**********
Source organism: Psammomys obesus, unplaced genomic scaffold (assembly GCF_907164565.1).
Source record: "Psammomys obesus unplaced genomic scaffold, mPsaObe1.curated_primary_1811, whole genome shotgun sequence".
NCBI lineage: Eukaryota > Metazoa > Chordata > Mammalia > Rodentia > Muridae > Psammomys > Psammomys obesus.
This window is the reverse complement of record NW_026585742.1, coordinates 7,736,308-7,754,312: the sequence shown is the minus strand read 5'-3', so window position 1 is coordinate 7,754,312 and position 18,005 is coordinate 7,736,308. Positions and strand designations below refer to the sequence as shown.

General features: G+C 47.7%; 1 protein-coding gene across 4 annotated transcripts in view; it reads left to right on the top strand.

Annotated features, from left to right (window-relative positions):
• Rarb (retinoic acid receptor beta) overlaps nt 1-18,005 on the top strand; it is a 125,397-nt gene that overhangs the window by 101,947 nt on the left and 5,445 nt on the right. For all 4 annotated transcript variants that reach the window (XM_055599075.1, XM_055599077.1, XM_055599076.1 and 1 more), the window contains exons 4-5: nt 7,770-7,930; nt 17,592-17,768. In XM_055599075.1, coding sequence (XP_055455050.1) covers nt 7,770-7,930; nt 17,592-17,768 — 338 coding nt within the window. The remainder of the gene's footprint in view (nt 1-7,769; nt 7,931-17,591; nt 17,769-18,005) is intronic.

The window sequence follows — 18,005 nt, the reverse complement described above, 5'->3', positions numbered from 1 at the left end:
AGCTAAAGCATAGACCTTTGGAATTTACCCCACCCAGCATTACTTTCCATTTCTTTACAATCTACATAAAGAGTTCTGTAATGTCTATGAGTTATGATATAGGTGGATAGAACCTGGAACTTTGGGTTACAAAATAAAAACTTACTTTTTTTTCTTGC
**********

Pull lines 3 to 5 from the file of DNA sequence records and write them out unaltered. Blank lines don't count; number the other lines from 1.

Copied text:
NCBI lineage: Eukaryota > Metazoa > Chordata > Mammalia > Rodentia > Muridae > Psammomys > Psammomys obesus.
This window is the reverse complement of record NW_026585742.1, coordinates 7,736,308-7,754,312: the sequence shown is the minus strand read 5'-3', so window position 1 is coordinate 7,754,312 and position 18,005 is coordinate 7,736,308. Positions and strand designations below refer to the sequence as shown.

General features: G+C 47.7%; 1 protein-coding gene across 4 annotated transcripts in view; it reads left to right on the top strand.